Eye on the TV ’cause tragedy thrills me
Whatever flavor It happens to be
"Killed by the husband"
"Drowned by the ocean"
"Shot by his own son"
"She used the poison in his tea
[and / he] kissed [him / her] goodbye"
That’s my kind of story
It’s no fun til someone dies
Don’t look me at like I am a monster
Frown out your one face but with the other
Stare like a junkie Into the TV
Stare like a zombie While the mother, holds her child
Watches him die, Hands to the sky cryin,
"Why, oh why?"
Cause I need to watch things die
From a distance
Live while the whole world dies
You all need it too – don’t lie.
Not a great picture of life, huh? But how many of us know people addicted to violence. The average child will watch 1000’s of murders and killings in movies and television during their lives. Some get to the point where it drives them to despair. We may not like the lyrics and the picture they paint but you can’t deny the reality of what Tool is communicating. Interesting, I told Aaron and Jo that the concert tonight may have been a good Advent experience…Advent is a traditional time in the liturgical year where Christ-followers in community "wait" upon the Lord. It is a time of anticipation…texts during this time are filled with the words of the Prophets not only assuring the people of Israel and Judah about a coming Deliverer but also telling them about the personal and communal transformation that will occur once He appears. That’s why we sing, "O come, O come Emmanuel and ransom captive Israel". There is something powerful to anticipate…there is a need we all have to find hope. That is why we follow the star to Bethlehem…maybe God does have words and actions of Deliverance and Hope through the promise of the Messiah. Maybe in a vision of the reality of life, we come face to face with the need to cry out, "how long, O Lord will we suffer?" "How long until you take action?" Jesus is not only God’s Word about creation but also God’s Word of Hope and Promise to a suffering world. In this way, maybe Tool’s bleakness was a good way to prepare myself for the coming of the King, the Lord of Hope. As Psalm 72 says,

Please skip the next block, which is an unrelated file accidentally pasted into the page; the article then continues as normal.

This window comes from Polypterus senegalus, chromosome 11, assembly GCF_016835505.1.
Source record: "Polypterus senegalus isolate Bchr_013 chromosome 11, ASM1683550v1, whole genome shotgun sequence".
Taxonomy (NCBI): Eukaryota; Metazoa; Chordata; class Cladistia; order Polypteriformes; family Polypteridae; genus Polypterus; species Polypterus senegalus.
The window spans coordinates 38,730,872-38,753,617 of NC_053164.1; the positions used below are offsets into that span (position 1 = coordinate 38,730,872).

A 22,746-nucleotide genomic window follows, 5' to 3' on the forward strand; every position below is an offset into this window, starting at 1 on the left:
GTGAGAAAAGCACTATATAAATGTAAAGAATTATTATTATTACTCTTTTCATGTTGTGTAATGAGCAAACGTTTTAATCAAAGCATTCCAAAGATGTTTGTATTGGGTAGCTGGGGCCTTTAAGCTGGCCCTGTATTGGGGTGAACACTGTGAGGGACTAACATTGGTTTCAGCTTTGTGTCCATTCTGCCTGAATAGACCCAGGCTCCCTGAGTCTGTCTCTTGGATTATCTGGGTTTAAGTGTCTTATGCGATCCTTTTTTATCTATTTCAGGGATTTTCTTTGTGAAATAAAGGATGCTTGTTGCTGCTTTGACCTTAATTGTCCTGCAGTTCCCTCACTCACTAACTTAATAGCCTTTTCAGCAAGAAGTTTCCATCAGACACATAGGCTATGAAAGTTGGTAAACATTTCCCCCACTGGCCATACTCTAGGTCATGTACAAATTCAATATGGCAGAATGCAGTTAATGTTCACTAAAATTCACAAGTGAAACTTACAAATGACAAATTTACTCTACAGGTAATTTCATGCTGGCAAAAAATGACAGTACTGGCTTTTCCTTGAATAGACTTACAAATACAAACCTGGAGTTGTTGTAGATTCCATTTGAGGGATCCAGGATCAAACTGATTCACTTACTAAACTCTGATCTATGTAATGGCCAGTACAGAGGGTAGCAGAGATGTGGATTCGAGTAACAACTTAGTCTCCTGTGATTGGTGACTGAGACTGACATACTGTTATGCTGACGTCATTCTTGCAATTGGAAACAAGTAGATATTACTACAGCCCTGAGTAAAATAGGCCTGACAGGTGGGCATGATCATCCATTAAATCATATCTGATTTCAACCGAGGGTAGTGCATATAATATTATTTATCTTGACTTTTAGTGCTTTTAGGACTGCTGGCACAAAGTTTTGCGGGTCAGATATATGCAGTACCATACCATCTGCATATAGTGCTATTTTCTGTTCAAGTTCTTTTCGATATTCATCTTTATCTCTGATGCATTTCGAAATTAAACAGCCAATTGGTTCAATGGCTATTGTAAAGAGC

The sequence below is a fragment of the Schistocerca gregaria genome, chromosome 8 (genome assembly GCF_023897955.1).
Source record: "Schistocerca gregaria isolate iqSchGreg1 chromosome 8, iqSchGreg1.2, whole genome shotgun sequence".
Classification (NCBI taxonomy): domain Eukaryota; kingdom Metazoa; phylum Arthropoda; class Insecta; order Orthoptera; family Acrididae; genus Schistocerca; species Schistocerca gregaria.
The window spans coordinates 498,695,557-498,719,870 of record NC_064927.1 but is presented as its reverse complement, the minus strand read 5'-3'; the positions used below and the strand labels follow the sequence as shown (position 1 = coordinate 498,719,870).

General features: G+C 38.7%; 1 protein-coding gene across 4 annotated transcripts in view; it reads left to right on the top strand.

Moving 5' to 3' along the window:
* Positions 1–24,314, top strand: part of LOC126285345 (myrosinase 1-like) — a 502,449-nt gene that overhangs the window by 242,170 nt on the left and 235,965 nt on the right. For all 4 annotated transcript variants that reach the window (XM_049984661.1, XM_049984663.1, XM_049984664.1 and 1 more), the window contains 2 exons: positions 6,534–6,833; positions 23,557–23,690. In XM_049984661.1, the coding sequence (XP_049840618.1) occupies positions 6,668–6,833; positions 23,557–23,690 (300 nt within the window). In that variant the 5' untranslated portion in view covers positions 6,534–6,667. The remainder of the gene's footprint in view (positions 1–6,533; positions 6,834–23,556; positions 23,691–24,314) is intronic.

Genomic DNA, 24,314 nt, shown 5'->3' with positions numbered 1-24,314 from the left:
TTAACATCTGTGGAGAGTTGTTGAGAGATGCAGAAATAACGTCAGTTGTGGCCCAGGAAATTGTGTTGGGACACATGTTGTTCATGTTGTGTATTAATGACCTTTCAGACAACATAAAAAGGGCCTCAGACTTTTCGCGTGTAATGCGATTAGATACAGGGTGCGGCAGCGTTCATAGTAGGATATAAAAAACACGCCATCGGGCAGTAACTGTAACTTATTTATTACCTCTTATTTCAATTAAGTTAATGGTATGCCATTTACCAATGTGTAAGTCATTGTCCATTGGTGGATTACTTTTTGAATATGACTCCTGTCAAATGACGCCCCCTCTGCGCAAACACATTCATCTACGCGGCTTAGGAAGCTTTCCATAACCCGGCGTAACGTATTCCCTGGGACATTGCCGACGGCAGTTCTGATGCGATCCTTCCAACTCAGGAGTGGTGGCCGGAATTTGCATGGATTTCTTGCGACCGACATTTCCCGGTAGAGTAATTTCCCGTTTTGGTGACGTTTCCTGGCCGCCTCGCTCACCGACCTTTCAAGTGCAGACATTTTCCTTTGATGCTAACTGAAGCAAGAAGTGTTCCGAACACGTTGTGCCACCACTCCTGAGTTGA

Give the king thy judgments, O God, and thy
righteousness unto the king’s son.He shall judge thy people with righteousness, and thy
poor with judgment.
The mountains shall bring peace to the people, and the little hills,
He shall judge the poor of the people, he shall save the children of
the needy, and shall break in pieces the oppressor.
They shall fear thee as long as the sun and moon endure, throughout
He shall come down like rain upon the mown grass: as showers that
water the earth.
In his days shall the righteous flourish; and abundance of peace so
long as the moon endureth.
He shall have dominion also from sea to sea, and from the river unto
the ends of the earth. Yea, all kings shall fall down before him: all nations shall serve
For he shall deliver the needy when he
crieth; the poor also, and him
that hath no helper.He shall spare the poor and needy, and shall save the souls of the
He shall redeem their soul from deceit and violence: and precious
shall their blood be in his sight. And he shall live, and to him shall be given of the gold of Sheba:
prayer also shall be made for him continually; and daily shall he be
praised. There shall be an handful of corn in the earth upon the top of the
mountains; the fruit thereof shall shake like Lebanon: and they of the
city shall flourish like grass of the earth.
His name shall endure for ever: his name shall be continued as long
as the sun: and men shall be blessed in him: all nations shall call him
blessed.Blessed be the LORD God, the God of Israel, who
only doeth wondrous things. And blessed be his glorious name for ever: and let the whole
earth be filled with his glory; Amen, and Amen.